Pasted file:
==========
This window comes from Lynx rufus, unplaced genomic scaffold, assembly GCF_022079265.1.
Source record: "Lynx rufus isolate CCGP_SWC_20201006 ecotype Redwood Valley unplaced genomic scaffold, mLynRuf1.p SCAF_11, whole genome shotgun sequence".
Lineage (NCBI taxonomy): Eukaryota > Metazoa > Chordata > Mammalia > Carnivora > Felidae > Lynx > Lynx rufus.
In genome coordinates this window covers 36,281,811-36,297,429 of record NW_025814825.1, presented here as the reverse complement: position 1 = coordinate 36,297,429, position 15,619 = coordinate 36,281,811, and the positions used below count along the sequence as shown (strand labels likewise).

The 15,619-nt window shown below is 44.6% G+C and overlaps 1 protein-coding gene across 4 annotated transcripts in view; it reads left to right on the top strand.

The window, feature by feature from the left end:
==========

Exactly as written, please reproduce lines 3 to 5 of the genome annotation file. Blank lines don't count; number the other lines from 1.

Lineage (NCBI taxonomy): Eukaryota > Metazoa > Chordata > Mammalia > Carnivora > Felidae > Lynx > Lynx rufus.
In genome coordinates this window covers 36,281,811-36,297,429 of record NW_025814825.1, presented here as the reverse complement: position 1 = coordinate 36,297,429, position 15,619 = coordinate 36,281,811, and the positions used below count along the sequence as shown (strand labels likewise).

The 15,619-nt window shown below is 44.6% G+C and overlaps 1 protein-coding gene across 4 annotated transcripts in view; it reads left to right on the top strand.